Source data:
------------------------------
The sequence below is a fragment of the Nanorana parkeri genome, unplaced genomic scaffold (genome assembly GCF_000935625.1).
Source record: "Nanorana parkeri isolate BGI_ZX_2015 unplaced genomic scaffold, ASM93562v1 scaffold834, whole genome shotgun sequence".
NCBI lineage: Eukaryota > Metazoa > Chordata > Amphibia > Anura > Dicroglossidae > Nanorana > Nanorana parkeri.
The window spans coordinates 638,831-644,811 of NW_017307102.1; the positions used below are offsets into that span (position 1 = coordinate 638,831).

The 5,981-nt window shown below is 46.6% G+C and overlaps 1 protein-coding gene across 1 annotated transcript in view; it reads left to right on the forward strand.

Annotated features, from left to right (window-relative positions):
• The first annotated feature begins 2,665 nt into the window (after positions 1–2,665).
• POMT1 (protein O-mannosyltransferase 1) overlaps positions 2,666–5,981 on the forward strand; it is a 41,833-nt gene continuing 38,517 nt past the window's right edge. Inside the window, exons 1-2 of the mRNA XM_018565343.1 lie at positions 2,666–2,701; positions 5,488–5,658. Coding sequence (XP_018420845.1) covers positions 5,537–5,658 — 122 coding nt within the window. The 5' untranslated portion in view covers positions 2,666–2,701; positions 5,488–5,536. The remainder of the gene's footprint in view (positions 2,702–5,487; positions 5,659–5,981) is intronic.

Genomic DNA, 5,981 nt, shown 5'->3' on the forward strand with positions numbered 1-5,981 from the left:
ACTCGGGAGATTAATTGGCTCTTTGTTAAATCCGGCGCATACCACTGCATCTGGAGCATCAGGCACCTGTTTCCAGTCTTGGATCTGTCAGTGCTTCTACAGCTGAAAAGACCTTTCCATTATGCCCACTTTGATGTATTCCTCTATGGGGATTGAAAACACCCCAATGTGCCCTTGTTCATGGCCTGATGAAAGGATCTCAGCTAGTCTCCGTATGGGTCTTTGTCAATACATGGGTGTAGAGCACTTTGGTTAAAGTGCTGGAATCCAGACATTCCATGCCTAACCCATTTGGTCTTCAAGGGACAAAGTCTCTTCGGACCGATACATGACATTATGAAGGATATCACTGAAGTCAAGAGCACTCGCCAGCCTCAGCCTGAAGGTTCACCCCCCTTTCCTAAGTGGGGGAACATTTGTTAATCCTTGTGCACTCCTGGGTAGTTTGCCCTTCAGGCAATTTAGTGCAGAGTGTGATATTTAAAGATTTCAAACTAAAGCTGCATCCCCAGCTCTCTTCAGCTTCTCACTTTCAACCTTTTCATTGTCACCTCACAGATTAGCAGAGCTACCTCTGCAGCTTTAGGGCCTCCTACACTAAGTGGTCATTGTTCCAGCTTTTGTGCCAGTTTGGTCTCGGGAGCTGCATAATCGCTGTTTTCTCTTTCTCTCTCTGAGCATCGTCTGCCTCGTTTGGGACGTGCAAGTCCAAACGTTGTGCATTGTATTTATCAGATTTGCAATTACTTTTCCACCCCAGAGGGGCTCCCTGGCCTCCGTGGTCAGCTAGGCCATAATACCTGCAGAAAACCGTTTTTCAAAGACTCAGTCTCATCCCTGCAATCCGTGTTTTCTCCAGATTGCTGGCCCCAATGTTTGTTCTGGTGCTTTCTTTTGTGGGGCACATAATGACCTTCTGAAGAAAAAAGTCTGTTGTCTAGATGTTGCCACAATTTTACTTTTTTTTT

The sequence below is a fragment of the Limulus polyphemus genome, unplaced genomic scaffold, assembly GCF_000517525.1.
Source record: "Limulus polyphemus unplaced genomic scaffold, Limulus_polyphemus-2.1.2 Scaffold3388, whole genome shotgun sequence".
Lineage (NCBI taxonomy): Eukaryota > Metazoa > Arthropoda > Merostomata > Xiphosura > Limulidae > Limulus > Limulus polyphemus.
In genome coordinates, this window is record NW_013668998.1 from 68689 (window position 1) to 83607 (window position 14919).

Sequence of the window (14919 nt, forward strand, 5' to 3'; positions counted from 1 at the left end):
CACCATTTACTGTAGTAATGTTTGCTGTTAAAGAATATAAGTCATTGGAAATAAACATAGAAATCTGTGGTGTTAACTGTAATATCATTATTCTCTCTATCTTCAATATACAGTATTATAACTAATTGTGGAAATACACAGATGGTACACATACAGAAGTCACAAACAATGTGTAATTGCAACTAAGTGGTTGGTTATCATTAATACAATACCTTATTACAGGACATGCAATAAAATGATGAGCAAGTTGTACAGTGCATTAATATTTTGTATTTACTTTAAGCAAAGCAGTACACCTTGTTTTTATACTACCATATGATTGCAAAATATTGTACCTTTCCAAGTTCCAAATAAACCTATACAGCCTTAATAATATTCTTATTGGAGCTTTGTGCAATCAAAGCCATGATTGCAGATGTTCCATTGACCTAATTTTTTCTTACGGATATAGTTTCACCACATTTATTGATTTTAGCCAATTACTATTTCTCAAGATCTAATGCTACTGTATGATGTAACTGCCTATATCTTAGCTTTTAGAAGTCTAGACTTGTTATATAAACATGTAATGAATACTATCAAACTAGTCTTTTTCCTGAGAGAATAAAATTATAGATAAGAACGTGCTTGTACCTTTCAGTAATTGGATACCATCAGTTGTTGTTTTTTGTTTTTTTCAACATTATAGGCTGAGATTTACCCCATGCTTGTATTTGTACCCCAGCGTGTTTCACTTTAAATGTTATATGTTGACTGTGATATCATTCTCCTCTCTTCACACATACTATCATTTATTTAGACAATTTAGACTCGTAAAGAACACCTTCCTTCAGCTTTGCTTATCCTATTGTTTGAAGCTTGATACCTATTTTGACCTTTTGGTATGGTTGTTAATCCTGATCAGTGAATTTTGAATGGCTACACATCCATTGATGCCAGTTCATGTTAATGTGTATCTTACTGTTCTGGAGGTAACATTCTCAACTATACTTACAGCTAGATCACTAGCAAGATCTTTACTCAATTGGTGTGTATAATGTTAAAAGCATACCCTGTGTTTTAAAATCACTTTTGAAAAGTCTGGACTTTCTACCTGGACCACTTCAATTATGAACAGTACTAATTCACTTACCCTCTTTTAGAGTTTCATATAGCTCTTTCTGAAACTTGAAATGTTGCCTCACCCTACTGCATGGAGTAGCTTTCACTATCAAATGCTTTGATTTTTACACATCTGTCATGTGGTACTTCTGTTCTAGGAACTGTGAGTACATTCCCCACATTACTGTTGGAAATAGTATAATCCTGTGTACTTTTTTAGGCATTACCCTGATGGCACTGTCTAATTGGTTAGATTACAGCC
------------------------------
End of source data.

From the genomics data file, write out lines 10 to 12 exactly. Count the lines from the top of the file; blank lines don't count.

ACTCGGGAGATTAATTGGCTCTTTGTTAAATCCGGCGCATACCACTGCATCTGGAGCATCAGGCACCTGTTTCCAGTCTTGGATCTGTCAGTGCTTCTACAGCTGAAAAGACCTTTCCATTATGCCCACTTTGATGTATTCCTCTATGGGGATTGAAAACACCCCAATGTGCCCTTGTTCATGGCCTGATGAAAGGATCTCAGCTAGTCTCCGTATGGGTCTTTGTCAATACATGGGTGTAGAGCACTTTGGTTAAAGTGCTGGAATCCAGACATTCCATGCCTAACCCATTTGGTCTTCAAGGGACAAAGTCTCTTCGGACCGATACATGACATTATGAAGGATATCACTGAAGTCAAGAGCACTCGCCAGCCTCAGCCTGAAGGTTCACCCCCCTTTCCTAAGTGGGGGAACATTTGTTAATCCTTGTGCACTCCTGGGTAGTTTGCCCTTCAGGCAATTTAGTGCAGAGTGTGATATTTAAAGATTTCAAACTAAAGCTGCATCCCCAGCTCTCTTCAGCTTCTCACTTTCAACCTTTTCATTGTCACCTCACAGATTAGCAGAGCTACCTCTGCAGCTTTAGGGCCTCCTACACTAAGTGGTCATTGTTCCAGCTTTTGTGCCAGTTTGGTCTCGGGAGCTGCATAATCGCTGTTTTCTCTTTCTCTCTCTGAGCATCGTCTGCCTCGTTTGGGACGTGCAAGTCCAAACGTTGTGCATTGTATTTATCAGATTTGCAATTACTTTTCCACCCCAGAGGGGCTCCCTGGCCTCCGTGGTCAGCTAGGCCATAATACCTGCAGAAAACCGTTTTTCAAAGACTCAGTCTCATCCCTGCAATCCGTGTTTTCTCCAGATTGCTGGCCCCAATGTTTGTTCTGGTGCTTTCTTTTGTGGGGCACATAATGACCTTCTGAAGAAAAAAGTCTGTTGTCTAGATGTTGCCACAATTTTACTTTTTTTTT

The sequence below is a fragment of the Limulus polyphemus genome, unplaced genomic scaffold, assembly GCF_000517525.1.
Source record: "Limulus polyphemus unplaced genomic scaffold, Limulus_polyphemus-2.1.2 Scaffold3388, whole genome shotgun sequence".